NEW YORK ( TheStreet) -- Stocks finished higher Thursday for the first time in four days, as positive U.S. economic data helped offset fears about Japan's ability to prevent a nuclear meltdown. A day after the Dow Jones Industrial Average saw its largest decline since August 2010, the Dow added 161 points, or 1.4%, to close at 11,774. The S&P 500 rose 17 points, or 1.3%, to close at 1274 and the Nasdaq gained by 25 points, or 0.9%, at 2642. Energy shares were among the session's biggest gainers with Chevron ( CVX) among the Dow's top performers alongside Hewlett-Packard ( HPQ) and Pfizer ( PFE). McDonalds ( MCD), Kraft Foods ( KFT), Cisco ( CSCO) and Wal-Mart ( WMT) were the only components that finished in the red. Peter Cardillo, chief market economist at Avalon Partners, said there were two factors at play behind Thursday's rally. "One, we had a rebound in the foreign markets this morning, and I think yesterday's deceleration was due to some misinterpretations of comments regarding Japan," he said. "The Japanese are continuing to try and prevent a nuclear meltdown, which I think is helping stocks, but the economic numbers today are also fortifying the market's rebound." The Labor Department said Thursday that initial jobless claims shed 16,000 to 385,000 in the week ended March 12, from 401,000, previously. According to Briefing.com, economists had expected claims to shed 11,000 to 386,000.
Manufacturing activity in the Philadelphia region also jumped to 43.4 in March, far exceeding the reading of 28.1 that economists had expected. In February, the Philadelphia Federal Reserve Bank's Philadelphia Fed index came in at 35.9. A 0.1% drop in industrial production and a 0.5% increase in headline consumer inflation were disappointing reports that were largely dismissed by the market. The Conference Board said leading indicators rose 0.8% in February, coming in just short of the jump of 1% that analysts had been expecting, according to Briefing.com. In January, leading indicators rose 0.1%. Markets continued to keep an eye on the nuclear power plant crisis in Japan. On Thursday, Japanese military helicopters released 100 tons of sea water onto the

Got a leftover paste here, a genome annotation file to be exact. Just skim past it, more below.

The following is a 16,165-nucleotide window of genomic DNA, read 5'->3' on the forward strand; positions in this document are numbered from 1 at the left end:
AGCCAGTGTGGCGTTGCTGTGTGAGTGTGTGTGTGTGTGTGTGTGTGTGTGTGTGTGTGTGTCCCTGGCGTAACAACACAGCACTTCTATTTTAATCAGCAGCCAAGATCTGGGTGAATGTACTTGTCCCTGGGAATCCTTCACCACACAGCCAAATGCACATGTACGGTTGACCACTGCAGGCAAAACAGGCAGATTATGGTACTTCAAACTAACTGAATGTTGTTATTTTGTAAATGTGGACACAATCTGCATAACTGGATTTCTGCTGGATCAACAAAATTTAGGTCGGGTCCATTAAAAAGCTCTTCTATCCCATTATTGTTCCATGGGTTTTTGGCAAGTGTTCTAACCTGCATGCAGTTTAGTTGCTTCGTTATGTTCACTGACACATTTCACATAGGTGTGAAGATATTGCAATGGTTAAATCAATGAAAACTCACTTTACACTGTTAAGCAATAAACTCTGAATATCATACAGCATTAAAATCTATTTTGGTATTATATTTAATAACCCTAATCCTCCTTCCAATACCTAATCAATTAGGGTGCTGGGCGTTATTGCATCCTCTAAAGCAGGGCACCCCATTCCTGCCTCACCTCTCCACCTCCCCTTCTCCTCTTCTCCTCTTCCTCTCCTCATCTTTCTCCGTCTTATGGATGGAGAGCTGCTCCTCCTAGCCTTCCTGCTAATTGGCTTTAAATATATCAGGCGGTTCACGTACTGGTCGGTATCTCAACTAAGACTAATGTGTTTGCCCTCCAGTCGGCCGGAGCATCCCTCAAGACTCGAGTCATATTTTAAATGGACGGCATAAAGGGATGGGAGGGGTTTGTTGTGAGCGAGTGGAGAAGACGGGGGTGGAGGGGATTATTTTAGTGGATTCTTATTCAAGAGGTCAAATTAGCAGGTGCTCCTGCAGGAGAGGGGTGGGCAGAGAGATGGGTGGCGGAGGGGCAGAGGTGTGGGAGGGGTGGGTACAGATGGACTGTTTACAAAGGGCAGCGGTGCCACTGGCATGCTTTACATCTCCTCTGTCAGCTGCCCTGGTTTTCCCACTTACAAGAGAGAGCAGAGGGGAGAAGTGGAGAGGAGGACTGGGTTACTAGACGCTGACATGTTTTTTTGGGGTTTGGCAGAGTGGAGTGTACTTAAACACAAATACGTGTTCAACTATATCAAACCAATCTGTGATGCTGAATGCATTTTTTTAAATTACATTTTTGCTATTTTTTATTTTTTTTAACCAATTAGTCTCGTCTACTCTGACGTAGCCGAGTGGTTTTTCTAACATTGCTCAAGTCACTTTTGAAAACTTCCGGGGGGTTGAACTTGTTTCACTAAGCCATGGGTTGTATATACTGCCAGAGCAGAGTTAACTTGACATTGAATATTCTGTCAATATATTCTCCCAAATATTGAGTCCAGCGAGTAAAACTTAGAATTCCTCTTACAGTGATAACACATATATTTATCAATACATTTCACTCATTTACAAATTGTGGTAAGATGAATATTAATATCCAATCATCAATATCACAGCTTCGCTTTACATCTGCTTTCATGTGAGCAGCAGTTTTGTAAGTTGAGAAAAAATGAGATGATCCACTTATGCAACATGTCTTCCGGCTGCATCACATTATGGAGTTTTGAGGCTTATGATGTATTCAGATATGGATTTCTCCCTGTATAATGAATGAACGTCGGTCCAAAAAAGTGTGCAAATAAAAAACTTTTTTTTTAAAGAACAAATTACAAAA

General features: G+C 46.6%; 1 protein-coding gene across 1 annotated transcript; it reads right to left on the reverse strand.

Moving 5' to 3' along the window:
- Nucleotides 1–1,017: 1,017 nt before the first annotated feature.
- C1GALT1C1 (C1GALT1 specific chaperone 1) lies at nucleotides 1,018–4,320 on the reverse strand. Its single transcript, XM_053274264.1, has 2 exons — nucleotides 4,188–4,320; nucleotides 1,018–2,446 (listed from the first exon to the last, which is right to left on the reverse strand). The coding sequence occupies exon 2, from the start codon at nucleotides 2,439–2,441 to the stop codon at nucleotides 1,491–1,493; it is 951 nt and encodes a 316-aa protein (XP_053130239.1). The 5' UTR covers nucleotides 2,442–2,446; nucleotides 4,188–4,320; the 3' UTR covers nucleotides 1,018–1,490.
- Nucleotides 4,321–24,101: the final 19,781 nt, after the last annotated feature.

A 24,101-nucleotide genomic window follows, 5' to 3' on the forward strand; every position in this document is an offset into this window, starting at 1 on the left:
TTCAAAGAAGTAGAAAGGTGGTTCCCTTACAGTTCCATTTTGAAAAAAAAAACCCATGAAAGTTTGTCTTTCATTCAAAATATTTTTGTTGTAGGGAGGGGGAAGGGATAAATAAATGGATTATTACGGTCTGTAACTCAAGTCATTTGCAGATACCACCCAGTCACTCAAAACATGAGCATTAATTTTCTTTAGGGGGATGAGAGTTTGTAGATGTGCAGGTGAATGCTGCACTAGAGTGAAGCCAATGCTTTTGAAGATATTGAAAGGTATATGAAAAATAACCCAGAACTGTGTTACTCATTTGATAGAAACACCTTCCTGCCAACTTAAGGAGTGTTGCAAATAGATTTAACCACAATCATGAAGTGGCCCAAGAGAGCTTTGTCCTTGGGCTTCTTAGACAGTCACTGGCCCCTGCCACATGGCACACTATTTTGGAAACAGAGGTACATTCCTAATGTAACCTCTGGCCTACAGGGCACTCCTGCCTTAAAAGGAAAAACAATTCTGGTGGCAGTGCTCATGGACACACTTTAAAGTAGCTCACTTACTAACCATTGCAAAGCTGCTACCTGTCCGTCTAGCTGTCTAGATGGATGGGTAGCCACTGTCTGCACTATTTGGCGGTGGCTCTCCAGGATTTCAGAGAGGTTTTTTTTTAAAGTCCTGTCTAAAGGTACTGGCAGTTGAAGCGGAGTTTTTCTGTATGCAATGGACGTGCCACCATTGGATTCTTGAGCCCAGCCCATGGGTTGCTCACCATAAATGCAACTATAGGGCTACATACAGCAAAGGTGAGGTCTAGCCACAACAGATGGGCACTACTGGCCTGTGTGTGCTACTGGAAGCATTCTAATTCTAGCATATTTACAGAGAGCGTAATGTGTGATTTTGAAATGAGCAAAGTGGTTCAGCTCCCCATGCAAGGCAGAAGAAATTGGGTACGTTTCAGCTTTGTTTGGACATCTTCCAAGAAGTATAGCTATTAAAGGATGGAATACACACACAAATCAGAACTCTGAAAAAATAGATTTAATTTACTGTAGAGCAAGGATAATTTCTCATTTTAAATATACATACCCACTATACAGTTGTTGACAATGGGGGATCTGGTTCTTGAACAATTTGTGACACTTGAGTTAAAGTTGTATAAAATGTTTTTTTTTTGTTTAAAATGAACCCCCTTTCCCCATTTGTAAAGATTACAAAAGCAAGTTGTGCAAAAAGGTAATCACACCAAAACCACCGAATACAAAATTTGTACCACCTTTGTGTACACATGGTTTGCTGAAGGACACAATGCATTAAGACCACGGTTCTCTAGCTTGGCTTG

damaged Fukushima Daiichi nuclear reactor in an attempt to avoid a complete meltdown. According to press reports, the efforts had helped lower radiation levels slightly, though the situation remains fluid.
Investors remain uncertain about the impact of the natural disaster on the Japanese economy and, in turn, the global recovery. According to a Barclays Capital ( BCS) analysis,
damages from Japan's earthquake and tsunami, planned blackouts and energy conservation, nuclear power plant issues and battered equities could cause the country's GDP to fall by 3% this year. Analysts Kyohei Morita and Yuichiro Nagai said costs could run between $151.98 billion and $215.3 billion. Hong Kong's Hang Seng lost 1.8% and Japan's Nikkei fell 1.4% on Thursday. London's FTSE gained 1.7% and the DAX in Frankfurt finished ahead by 2%. Volumes were high, signaling frenetic trading activity. More than 800 million shares traded on the New York Stock Exchange. About 71% of the stocks listed on the big board advanced, while 27% declined. On the Nasdaq, 1.8 billion shares changed hands. Motorola Mobility ( MMI), Cliffs Natural Resources ( CLF), Akamai Technologies ( AKAM) Noble Energy ( NBL) and Consol Energy ( CNX) were the biggest gainers on the S&P 500. Shares of FedEx ( FDX) rose 3% to close at $87.89 after it projected better-than-expected earnings for the current quarter. CEO Fred Smith also made reassuring comments on Japan, saying that the economic impact, assuming no great impact from the nuclear plant, would be minimal. Retailer Guess? ( GES) reported fourth-quarter adjusted earnings that met analysts' estimates but issued disappointing guidance late Wednesday. On Thursday, shares plunged 14% to $37.71. Shares of Lululemon Athletica ( LULU) slid 3.8% to $76.37, despite a strong fourth-quarter earnings beat and first-quarter guidance. Analysts are expressing skepticism over its ability to consistently beat expectations and match its own guidance. Nike ( NKE) was falling 5% in aftermarket trading after its fourth-quarter profit missed expectations. The company reported an earnings per share of $1.08 per share on revenues of $5.07 billion. Analysts expected the company to report earnings per share of $1.11 on $5.17 billion. Market attention was focused on the dollar-yen trade after the yen soared to a record high in early Asian market trades. The U.S. dollar was trading at 78.90 yen after hitting a low of 76.25 yen earlier, on expectations of intervention from the Bank of Japan.
The yen has been rising since the earthquake on expectations that Japanese investors will sell overseas assets, including U.S. treasuries, and repatriate them into their home country to help the rebuilding effort. Japan is overburdened with debt, but the Japanese people also held $2 trillion in foreign assets as of end of 2010, according to a Wall Street Journal report. The dollar index was down by 0.4% at $75.97. The benchmark 10-year Treasury fell 12/32, lifting the yield to 3.25%.
. In commodity markets, the April crude contract gained $3.44 to settle at $101.42 a barrel. The U.N. is set to vote on a resolution that will authorize military air strikes on Libya later this evening. The April gold contract gained $8.10 to settle at $1,404.20 an ounce. --Written by Melinda Peer and Shanthi Bharatwaj in New York.